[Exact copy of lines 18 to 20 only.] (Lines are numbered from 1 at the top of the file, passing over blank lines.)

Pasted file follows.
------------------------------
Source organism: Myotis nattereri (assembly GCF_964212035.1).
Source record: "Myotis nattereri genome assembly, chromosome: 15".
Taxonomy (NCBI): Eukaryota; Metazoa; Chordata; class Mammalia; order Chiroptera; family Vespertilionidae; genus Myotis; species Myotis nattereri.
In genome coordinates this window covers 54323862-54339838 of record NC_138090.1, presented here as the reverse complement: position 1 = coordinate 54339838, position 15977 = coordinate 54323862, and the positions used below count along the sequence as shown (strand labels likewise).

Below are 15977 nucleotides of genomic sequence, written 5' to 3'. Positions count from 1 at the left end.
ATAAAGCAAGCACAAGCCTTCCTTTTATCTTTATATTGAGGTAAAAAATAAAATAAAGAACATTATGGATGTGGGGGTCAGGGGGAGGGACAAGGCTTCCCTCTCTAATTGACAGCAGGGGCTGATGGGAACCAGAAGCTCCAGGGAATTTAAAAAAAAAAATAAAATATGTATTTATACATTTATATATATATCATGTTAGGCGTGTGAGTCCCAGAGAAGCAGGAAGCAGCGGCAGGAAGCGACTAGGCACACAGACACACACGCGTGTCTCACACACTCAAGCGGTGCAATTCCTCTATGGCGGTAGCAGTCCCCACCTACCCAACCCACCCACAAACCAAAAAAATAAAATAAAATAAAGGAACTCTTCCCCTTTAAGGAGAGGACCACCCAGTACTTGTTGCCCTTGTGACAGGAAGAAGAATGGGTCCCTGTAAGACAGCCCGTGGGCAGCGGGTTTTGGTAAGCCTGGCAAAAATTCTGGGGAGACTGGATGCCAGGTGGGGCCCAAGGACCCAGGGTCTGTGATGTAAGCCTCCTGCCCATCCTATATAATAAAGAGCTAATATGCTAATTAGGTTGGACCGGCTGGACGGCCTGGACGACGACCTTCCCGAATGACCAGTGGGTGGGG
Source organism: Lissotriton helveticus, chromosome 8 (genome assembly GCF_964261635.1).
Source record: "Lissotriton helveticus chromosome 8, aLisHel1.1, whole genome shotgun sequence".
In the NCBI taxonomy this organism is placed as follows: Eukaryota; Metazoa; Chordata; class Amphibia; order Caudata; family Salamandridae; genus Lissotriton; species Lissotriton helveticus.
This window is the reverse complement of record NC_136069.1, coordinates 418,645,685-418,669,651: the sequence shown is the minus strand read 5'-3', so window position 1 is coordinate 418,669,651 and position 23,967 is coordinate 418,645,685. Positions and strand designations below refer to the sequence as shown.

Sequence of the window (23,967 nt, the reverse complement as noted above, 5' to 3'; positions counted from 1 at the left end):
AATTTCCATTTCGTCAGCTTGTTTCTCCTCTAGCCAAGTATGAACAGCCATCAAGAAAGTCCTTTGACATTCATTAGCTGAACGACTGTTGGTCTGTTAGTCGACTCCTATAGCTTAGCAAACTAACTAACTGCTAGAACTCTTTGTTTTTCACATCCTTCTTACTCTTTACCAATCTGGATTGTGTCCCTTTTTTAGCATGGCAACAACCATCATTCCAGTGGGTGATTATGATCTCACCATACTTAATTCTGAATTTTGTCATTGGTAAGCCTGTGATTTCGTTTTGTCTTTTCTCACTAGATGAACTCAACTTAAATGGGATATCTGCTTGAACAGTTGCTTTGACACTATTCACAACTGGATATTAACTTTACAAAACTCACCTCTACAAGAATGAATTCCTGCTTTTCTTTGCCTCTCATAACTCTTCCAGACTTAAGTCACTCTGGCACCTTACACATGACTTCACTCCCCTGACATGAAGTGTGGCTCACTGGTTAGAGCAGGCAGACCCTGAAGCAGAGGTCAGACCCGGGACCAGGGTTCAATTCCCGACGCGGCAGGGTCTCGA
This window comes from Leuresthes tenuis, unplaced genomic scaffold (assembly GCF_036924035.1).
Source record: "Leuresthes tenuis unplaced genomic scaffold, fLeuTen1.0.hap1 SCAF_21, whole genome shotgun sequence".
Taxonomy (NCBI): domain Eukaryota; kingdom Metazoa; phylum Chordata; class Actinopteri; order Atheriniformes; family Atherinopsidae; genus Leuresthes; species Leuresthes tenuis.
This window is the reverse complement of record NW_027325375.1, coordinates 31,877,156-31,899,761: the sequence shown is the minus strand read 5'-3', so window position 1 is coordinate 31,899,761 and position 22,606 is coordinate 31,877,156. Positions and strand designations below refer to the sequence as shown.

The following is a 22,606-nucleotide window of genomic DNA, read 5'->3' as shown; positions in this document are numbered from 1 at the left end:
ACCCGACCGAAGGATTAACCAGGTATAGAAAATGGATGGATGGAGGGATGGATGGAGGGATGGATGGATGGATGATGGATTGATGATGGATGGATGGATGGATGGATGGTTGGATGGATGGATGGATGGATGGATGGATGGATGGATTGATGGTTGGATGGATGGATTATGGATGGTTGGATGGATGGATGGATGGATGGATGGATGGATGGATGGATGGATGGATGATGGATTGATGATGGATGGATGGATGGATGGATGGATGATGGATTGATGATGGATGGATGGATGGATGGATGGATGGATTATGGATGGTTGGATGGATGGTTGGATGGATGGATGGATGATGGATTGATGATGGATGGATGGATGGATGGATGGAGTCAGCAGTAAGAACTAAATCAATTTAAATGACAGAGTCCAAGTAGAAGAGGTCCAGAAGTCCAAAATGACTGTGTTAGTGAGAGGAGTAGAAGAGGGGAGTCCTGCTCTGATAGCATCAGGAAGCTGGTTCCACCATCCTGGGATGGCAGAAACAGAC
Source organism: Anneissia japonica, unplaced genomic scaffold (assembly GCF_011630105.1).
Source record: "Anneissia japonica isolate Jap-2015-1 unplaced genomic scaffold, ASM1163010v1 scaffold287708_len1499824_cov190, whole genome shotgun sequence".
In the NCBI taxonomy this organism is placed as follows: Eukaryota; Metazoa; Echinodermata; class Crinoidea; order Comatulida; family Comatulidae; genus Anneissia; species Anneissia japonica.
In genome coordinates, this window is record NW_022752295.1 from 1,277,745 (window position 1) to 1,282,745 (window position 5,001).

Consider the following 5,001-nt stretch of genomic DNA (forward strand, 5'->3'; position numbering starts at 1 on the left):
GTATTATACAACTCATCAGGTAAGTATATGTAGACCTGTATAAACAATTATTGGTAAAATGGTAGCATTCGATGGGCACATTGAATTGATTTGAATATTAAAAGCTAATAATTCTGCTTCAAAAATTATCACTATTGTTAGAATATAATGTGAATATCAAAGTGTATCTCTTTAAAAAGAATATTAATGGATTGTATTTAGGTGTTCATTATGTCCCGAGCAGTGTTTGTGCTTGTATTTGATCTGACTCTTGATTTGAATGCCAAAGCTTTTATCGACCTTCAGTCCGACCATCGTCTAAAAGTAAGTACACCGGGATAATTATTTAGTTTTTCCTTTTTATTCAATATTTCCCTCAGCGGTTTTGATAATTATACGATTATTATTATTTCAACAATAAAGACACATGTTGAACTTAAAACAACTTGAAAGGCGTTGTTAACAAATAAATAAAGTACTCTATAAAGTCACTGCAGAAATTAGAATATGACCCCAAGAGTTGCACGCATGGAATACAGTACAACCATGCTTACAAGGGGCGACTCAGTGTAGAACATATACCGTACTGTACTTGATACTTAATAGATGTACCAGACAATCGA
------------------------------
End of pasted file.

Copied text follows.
ACCCGACCGAAGGATTAACCAGGTATAGAAAATGGATGGATGGAGGGATGGATGGAGGGATGGATGGATGGATGATGGATTGATGATGGATGGATGGATGGATGGATGGTTGGATGGATGGATGGATGGATGGATGGATGGATGGATTGATGGTTGGATGGATGGATTATGGATGGTTGGATGGATGGATGGATGGATGGATGGATGGATGGATGGATGGATGGATGATGGATTGATGATGGATGGATGGATGGATGGATGGATGATGGATTGATGATGGATGGATGGATGGATGGATGGATGGATTATGGATGGTTGGATGGATGGTTGGATGGATGGATGGATGATGGATTGATGATGGATGGATGGATGGATGGATGGAGTCAGCAGTAAGAACTAAATCAATTTAAATGACAGAGTCCAAGTAGAAGAGGTCCAGAAGTCCAAAATGACTGTGTTAGTGAGAGGAGTAGAAGAGGGGAGTCCTGCTCTGATAGCATCAGGAAGCTGGTTCCACCATCCTGGGATGGCAGAAACAGAC
Source organism: Anneissia japonica, unplaced genomic scaffold (assembly GCF_011630105.1).
Source record: "Anneissia japonica isolate Jap-2015-1 unplaced genomic scaffold, ASM1163010v1 scaffold287708_len1499824_cov190, whole genome shotgun sequence".